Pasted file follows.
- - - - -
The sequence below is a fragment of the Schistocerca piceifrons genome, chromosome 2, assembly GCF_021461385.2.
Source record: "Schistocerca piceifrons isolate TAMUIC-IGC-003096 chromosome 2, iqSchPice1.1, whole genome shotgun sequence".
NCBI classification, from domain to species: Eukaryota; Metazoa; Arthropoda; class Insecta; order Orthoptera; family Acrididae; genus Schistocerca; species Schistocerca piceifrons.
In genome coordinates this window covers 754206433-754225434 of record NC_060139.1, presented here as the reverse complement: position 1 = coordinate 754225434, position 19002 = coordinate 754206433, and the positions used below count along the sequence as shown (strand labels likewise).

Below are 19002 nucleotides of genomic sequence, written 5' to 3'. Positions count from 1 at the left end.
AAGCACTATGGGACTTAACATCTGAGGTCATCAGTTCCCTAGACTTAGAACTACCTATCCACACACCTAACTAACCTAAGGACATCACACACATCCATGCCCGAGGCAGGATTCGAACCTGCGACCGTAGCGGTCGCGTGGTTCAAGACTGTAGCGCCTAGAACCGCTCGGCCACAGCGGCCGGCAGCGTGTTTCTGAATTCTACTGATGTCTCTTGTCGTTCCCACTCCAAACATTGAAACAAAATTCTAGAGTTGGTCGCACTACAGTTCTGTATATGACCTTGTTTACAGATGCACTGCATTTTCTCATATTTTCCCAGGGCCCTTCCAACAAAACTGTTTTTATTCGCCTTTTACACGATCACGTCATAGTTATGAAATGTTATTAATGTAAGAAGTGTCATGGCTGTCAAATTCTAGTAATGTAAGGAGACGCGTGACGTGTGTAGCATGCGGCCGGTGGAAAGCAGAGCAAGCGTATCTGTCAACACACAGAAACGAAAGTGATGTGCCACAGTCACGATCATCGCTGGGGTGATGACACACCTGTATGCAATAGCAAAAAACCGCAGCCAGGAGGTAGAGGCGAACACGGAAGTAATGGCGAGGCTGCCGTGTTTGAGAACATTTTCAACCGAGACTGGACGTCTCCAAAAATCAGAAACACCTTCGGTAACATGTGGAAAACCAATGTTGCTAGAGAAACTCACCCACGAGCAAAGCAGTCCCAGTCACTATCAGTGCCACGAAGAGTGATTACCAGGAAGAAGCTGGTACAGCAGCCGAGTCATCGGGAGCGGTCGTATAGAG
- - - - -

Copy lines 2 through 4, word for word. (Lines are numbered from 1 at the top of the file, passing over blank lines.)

Source record: "Schistocerca piceifrons isolate TAMUIC-IGC-003096 chromosome 2, iqSchPice1.1, whole genome shotgun sequence".
NCBI classification, from domain to species: Eukaryota; Metazoa; Arthropoda; class Insecta; order Orthoptera; family Acrididae; genus Schistocerca; species Schistocerca piceifrons.
In genome coordinates this window covers 754206433-754225434 of record NC_060139.1, presented here as the reverse complement: position 1 = coordinate 754225434, position 19002 = coordinate 754206433, and the positions used below count along the sequence as shown (strand labels likewise).